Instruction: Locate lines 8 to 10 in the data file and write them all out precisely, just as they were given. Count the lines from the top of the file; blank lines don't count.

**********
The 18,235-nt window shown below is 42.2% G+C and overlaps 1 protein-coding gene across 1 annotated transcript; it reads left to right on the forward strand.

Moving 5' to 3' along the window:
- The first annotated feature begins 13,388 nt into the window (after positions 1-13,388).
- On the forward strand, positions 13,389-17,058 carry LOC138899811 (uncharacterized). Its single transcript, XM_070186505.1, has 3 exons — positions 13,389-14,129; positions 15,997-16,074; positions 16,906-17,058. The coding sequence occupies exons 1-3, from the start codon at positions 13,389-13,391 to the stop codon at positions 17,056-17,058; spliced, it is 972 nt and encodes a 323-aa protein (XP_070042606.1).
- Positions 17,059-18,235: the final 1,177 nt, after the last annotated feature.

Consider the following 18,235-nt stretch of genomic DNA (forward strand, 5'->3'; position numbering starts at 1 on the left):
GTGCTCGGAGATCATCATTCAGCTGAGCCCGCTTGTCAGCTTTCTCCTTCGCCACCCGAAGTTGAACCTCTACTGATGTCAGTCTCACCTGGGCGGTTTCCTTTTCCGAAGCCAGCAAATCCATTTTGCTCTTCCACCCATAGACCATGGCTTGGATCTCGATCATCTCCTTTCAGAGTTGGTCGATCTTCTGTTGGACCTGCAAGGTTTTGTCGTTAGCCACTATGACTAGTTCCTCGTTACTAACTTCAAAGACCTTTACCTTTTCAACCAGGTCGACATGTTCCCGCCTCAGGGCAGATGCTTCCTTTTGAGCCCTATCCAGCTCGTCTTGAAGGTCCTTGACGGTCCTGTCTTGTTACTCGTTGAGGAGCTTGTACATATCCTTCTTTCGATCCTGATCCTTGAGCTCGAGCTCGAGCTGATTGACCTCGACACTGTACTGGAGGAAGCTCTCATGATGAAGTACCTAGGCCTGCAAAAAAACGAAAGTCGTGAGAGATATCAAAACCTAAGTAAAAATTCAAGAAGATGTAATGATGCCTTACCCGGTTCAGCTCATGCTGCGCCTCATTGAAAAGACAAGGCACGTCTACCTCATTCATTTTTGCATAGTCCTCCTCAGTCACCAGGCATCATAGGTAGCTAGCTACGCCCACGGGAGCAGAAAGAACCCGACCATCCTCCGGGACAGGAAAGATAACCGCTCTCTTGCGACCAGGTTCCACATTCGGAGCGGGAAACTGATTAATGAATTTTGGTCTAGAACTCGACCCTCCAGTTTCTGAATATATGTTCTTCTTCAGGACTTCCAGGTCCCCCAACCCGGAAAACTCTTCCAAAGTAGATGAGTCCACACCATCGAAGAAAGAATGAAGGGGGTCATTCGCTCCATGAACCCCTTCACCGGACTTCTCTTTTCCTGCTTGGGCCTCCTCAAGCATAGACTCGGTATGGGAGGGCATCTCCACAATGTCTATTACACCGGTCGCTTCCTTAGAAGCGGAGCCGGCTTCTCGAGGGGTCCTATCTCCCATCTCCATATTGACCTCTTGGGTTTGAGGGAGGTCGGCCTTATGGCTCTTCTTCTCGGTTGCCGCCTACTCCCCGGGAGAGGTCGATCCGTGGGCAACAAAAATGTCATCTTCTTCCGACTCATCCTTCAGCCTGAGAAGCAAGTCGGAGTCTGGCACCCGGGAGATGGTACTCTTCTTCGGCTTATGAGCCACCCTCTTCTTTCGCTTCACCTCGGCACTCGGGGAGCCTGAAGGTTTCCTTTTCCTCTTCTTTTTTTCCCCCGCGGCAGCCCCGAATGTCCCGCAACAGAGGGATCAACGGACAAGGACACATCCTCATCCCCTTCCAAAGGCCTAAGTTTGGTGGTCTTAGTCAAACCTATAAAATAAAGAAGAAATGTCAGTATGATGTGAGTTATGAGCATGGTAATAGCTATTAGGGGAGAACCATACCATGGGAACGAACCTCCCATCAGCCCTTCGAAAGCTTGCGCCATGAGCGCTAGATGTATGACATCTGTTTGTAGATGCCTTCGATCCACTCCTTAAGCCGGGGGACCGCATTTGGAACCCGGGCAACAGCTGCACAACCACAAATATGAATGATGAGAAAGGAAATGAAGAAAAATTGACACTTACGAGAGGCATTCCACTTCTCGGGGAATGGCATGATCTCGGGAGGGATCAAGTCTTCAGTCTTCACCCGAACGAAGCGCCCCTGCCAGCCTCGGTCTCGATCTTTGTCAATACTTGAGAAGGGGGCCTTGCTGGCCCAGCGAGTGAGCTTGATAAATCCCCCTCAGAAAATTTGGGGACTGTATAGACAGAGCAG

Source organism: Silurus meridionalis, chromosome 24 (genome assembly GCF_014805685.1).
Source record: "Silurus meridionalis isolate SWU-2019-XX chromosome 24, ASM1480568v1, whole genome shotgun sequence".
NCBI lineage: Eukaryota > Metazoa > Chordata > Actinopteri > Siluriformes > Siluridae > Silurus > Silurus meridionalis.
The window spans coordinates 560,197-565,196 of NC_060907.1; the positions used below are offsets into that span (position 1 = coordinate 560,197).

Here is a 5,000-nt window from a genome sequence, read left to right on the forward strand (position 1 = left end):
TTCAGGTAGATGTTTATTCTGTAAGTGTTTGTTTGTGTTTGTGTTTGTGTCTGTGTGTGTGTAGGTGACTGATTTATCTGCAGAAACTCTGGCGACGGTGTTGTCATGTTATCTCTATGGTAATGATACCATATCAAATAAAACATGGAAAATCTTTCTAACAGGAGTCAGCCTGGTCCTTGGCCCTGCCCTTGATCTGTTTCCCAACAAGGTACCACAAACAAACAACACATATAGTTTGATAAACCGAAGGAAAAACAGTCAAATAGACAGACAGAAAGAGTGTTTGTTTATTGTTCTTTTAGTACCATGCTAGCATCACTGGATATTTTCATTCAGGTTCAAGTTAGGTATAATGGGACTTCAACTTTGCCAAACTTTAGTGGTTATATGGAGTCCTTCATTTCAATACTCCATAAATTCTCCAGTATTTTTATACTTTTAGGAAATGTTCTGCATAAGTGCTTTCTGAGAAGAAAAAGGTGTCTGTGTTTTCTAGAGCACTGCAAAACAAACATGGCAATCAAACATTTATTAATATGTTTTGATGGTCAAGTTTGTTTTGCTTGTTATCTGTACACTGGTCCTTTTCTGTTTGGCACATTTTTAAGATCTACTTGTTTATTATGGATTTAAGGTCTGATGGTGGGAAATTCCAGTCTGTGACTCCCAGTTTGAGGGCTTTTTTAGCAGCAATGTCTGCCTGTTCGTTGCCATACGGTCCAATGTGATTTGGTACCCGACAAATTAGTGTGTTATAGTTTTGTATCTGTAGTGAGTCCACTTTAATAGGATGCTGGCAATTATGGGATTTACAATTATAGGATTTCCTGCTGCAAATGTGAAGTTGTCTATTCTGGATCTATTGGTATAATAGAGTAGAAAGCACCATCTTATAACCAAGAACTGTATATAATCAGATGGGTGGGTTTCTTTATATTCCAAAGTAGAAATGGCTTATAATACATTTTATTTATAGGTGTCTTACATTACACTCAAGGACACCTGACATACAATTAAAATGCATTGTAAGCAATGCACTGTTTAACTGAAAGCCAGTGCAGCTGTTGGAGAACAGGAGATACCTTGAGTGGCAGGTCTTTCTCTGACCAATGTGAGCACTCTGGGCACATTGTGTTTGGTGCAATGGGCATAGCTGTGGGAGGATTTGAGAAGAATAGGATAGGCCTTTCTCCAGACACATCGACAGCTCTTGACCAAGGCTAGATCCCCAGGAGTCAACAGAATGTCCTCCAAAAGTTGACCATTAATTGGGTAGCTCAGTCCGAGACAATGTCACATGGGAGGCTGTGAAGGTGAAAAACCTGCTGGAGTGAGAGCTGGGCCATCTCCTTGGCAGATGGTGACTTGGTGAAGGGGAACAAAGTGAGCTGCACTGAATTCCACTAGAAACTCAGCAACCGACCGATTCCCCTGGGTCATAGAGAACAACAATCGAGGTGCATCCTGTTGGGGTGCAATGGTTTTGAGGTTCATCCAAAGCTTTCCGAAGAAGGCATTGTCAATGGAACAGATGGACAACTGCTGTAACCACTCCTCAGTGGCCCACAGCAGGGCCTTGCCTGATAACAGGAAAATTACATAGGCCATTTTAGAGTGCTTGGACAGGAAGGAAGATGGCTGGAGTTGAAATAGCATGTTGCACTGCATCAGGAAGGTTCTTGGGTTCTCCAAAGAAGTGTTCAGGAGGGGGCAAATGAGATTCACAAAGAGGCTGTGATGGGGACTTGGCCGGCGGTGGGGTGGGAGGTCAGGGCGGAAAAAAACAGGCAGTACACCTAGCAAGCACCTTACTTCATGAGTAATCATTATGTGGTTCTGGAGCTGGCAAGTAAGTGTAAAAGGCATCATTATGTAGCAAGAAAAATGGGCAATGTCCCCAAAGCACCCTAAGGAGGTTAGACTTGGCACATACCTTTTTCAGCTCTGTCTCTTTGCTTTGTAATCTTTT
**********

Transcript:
Source organism: Silurus meridionalis, chromosome 24 (genome assembly GCF_014805685.1).
Source record: "Silurus meridionalis isolate SWU-2019-XX chromosome 24, ASM1480568v1, whole genome shotgun sequence".
NCBI lineage: Eukaryota > Metazoa > Chordata > Actinopteri > Siluriformes > Siluridae > Silurus > Silurus meridionalis.